Last Friday evening, a senior Eircom executive (John McKeon, director of Eircom Wholesale) made an audacious pitch. Speaking at the annual Ibec telecoms ball, he told the crowd of telecoms bosses that it was time to look again at how Ireland's broadband roll-out was funded.
His proposal: that Google, Yahoo, Microsoft, Facebook and other large web content providers should co-pay for infrastructure costs.
The pitch is not a new one. For many years, the US telecoms and cable giants have been calling for some form of "contribution" from content-providers toward their costs. The most oft-used rationale is that Google and Yahoo are getting a "free ride" off their infrastructure.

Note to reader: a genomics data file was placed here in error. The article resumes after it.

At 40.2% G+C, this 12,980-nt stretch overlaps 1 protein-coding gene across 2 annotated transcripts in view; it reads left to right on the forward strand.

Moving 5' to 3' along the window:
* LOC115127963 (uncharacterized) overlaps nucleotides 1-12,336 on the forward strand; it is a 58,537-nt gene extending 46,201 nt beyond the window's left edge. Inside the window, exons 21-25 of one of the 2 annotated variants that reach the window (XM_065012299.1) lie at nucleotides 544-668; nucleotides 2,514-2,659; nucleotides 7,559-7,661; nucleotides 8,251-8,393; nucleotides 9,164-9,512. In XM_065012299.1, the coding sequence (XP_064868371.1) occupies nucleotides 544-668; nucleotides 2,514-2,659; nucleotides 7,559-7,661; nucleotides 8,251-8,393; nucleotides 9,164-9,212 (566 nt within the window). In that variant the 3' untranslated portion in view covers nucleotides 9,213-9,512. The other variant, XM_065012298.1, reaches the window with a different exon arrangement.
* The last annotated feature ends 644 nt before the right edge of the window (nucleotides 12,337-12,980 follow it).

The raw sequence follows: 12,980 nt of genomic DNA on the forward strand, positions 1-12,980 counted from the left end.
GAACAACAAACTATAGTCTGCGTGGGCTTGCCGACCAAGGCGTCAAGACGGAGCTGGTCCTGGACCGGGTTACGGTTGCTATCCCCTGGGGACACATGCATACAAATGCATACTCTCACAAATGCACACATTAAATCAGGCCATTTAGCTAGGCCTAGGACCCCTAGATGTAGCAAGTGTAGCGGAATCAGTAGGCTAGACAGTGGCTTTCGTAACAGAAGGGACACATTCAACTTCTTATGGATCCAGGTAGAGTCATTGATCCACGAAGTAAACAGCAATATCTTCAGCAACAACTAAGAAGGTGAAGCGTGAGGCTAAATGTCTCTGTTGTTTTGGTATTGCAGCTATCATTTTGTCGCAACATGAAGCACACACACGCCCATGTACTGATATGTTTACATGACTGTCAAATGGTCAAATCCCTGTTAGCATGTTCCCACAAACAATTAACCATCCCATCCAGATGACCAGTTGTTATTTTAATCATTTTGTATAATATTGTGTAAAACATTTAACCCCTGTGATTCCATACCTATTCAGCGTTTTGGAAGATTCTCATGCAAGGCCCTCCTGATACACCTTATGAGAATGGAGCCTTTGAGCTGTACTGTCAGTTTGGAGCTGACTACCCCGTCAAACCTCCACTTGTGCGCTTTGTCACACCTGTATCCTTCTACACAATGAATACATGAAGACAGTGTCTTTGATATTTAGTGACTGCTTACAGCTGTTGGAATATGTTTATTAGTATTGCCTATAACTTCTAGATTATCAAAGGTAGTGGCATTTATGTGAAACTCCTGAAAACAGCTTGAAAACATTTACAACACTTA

But this new thinking is likely to be provocative to firms such as Google and Microsoft, multinationals we're supposed to be courting. It might also prove a little unpalatable to film, television and music producers (including RTE), who might have mixed views on their downloadable products being cited as the reason they get a bill for network fees.The Minister for Communications, Eamon Ryan, got up to speak after McKeon. He acknowledged the point without commenting on it.